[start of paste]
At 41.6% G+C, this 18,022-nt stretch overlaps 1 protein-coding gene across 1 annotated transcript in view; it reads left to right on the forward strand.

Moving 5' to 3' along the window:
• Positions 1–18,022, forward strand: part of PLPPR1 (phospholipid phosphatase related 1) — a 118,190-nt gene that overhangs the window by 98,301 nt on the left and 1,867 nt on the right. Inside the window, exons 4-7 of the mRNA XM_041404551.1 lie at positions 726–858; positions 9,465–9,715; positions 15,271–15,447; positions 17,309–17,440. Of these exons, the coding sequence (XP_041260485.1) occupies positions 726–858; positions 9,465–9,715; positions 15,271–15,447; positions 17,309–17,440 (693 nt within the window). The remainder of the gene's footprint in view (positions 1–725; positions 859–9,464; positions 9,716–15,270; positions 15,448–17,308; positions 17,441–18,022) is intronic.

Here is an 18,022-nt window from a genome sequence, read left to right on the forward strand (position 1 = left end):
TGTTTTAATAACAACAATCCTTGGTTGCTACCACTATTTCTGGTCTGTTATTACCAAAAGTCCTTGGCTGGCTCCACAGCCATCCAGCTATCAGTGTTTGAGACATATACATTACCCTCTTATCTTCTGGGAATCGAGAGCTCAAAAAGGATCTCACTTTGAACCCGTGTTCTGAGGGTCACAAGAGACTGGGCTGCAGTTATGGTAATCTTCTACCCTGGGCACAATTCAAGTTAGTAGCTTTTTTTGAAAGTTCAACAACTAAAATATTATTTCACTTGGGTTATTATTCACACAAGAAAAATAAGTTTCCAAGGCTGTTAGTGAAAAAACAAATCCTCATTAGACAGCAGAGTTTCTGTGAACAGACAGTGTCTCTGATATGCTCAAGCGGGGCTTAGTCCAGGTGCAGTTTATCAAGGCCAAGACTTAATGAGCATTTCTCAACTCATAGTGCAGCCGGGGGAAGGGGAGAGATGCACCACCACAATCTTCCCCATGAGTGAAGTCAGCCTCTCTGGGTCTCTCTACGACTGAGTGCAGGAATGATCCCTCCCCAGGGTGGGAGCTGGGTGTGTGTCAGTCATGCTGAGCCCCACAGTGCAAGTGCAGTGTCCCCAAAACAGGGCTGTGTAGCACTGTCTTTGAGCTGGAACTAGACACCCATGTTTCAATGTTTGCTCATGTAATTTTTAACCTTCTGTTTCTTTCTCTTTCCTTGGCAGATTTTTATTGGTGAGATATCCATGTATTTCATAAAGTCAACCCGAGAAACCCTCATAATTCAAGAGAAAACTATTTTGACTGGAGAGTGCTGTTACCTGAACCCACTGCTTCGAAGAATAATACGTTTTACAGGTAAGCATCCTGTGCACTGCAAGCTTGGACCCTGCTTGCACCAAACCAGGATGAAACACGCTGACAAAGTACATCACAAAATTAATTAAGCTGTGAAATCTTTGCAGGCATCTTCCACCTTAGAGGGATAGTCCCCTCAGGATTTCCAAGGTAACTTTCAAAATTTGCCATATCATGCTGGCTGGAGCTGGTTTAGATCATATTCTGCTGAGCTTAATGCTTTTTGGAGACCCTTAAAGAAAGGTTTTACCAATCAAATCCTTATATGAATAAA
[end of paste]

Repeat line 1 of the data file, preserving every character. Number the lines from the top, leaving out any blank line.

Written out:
At 41.6% G+C, this 18,022-nt stretch overlaps 1 protein-coding gene across 1 annotated transcript in view; it reads left to right on the forward strand.